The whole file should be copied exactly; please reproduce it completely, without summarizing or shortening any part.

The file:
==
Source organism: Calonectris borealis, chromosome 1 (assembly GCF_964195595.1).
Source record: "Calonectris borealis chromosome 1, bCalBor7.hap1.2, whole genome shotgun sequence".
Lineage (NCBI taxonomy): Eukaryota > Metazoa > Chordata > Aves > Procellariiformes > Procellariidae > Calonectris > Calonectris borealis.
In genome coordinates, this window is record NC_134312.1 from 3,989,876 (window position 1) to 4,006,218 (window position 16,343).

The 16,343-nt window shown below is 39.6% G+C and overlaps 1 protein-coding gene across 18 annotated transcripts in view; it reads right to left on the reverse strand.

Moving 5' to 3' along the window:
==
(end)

Source organism: Calonectris borealis, chromosome 1 (assembly GCF_964195595.1).
Source record: "Calonectris borealis chromosome 1, bCalBor7.hap1.2, whole genome shotgun sequence".
Lineage (NCBI taxonomy): Eukaryota > Metazoa > Chordata > Aves > Procellariiformes > Procellariidae > Calonectris > Calonectris borealis.
In genome coordinates, this window is record NC_134312.1 from 3,989,876 (window position 1) to 4,006,218 (window position 16,343).

The 16,343-nt window shown below is 39.6% G+C and overlaps 1 protein-coding gene across 18 annotated transcripts in view; it reads right to left on the reverse strand.

Moving 5' to 3' along the window: